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Guide to the Records of the U.S. House of Representatives at the National Archives, 1789-1989 (Record Group 233)



Chapter 9. Records of the Committees on Education and Labor



Table of Contents

Records of Committees Relating to Claims 1794-1946 from Guide to Federal Records in the National Archives of the United States


Committees discussed in this chapter:
Records of the Committee on Education, 1883-1946

History and Jurisdiction

9.12. When the Committee on Education and Labor was separated into two committees in 1883, the jurisdiction of the new Committee on Education included all legislation and documents relating to the subject of education. This included proposed legislation providing aid from the Federal Government to common schools, aid to the education of deprived or handicapped persons, the establishment of colleges for the benefit of agricultural and mechanical education, and efforts to deal with illiteracy at the national level. The committee functioned until 1946 when it was reunited with the Committee on Labor under the Legislative Reorganization Act to form the new Committee on Education and Labor.

Records of the Committee on Education 48th-79th Congresses (1883-1946)

 

Record TypeVolumeDates (Congresses)
Minute Books8 volumes1891-99 (52d-55th), 1901-03 (57th), 1937-38 (75th), 1943-46 (78th-79th)
Docket Books6 volumes1891-1903 (52d-57th), 1919-21 (65th)
Petitions and Memorials5 feet1883-89 (48th-50th), 1891-1903 (52d-57th), 1909-21 (61st-65th), 1923-25 (68th), 1929-31 (71st), 1939-41 (76th-77th), 1945-46 (79th)
Committee Papers3 feet1885-87 (49th), 1891-1903 (52d-57th), 1911-15 (62d-63d), 1917-21 (65th-66th), 1923-27 (68th-69th), 1929-31 (71st), 1937-46 (75th-79th)
Bill Files4 feet1909-11 (61st), 1917-25 (65th-68th), 1927-31 (70th-71st), 1933-46 (73d-79th)
Total volume12 feet and
14 vols.
 
Committee Records Summary Table

 9.13. It can be seen in the table above that there are many gaps in the records of this committee. Minute books and docket books are both very incomplete. There are no unpublished records for 1923-27 and 1929-31.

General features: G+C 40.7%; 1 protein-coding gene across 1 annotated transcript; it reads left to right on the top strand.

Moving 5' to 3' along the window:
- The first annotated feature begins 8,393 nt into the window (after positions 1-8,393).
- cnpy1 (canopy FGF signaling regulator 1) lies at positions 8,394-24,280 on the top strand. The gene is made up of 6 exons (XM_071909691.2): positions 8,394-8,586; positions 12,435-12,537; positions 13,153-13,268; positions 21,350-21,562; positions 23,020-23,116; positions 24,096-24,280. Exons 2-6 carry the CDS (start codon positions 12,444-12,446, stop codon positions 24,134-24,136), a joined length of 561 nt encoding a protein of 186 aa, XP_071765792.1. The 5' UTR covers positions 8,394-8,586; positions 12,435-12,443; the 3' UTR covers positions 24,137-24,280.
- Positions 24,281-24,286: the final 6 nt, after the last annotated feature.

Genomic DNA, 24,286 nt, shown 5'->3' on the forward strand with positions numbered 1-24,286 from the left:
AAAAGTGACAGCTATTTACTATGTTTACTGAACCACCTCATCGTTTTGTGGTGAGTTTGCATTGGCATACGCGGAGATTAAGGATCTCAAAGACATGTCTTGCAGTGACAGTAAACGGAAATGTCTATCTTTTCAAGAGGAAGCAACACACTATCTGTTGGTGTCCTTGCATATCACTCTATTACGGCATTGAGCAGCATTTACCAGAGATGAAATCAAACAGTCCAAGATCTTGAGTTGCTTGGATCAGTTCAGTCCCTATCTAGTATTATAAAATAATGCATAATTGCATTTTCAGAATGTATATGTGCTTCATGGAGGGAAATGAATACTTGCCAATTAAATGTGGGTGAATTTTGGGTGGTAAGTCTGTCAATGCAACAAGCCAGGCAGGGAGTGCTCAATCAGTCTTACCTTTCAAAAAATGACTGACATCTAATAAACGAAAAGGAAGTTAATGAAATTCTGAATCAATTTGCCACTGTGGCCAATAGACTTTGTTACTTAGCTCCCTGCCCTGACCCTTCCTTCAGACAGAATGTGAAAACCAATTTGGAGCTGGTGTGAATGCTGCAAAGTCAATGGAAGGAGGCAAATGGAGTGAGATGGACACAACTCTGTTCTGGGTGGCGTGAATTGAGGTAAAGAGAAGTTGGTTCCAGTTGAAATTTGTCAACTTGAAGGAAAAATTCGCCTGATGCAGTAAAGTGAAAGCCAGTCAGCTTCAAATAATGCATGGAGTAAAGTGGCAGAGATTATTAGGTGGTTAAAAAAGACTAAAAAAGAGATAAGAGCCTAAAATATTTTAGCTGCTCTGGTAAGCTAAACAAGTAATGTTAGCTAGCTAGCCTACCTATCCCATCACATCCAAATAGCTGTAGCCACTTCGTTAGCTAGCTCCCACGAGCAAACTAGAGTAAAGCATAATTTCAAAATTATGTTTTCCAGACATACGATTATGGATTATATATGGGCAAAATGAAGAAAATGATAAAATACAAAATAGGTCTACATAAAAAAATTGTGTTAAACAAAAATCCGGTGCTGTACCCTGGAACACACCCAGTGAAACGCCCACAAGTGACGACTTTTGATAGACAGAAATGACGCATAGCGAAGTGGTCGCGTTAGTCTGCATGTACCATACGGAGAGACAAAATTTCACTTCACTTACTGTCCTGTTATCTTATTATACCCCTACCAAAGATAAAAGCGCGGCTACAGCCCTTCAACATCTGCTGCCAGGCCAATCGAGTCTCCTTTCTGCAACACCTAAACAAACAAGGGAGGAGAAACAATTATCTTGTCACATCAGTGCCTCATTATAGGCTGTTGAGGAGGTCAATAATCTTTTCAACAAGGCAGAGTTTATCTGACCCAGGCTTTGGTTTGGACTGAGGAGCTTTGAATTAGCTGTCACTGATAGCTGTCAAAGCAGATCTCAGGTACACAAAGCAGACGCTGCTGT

9.14. The petitions and memorials, 1883-1946, provide evidence of a continuing demand for federal aid to education in general and for federal aid to a variety of special educational projects. An 1884 petition with the names of over 5,000 readers of The Continent Magazine asked for aid to education (48A-H8.1). Federal aid to public schools was the subject of a petition campaign that produced over 5 inches of petitions between 1887 and 1889 (50A-H7.1). An organized campaign in 1929-30 produced over 3 inches of petitions supporting the Robinson-Capper free public school bill (71A-H2.1). Petitions for general aid to education also appear through the World War II years (76A- H5.1, 77A-H5.2, 79A-H4.1).

9.15. Other petitions appealed for more specialized educational aid. For instance, an 1883 petition from the National Educational Association demanded that the Federal Government make some provision for educational facilities in Alaska because it would be embarrassing to the United States if the educational resources that had been provided by Russia before U.S. purchase were not continued by its new owners (48A-H8.1). There are petitions from an 1885-87 organized drive for Federal support of temperance education (49A-H8.1, 3 ft.), and petitions suggesting spelling reform (52A-H6.1, 53A- H7.1), the establishment of a national university (54A-H8.1), aid to education for the blind (57A- H5.1), the establishment of a children's bureau (62A-H6.1), censorship of motion pictures (63A-H5.2, 64A-H5.1), vocational education (64A-H5.4), and education for handicapped children (77A-H5.1).

9.16. The committee papers, 1885-1946, generally contain copies of bills and resolutions referred to the committee, copies of reports and printed hearings produced by the committee, and various documents submitted to the committee.

9.17. There are, for instance, correspondence and reports on adult illiteracy (65A- F5.1), vocational education (65A-F5.3), and a kindergarten division in the Bureau of Education (65A- F5.2) in the records of the 1917-19 period. The records from the 76th-79th Congresses (1939-46) contain correspondence files that document interest in such war-related subjects as the deferment of medical students from the draft (76A-F9.2, 77A-F9.1, 78A-F8.1) and the effect of wartime activities on colleges and universities (79A-F8.1). The committee papers also include a report on disbursements under the Agricultural College Act (54A-F8).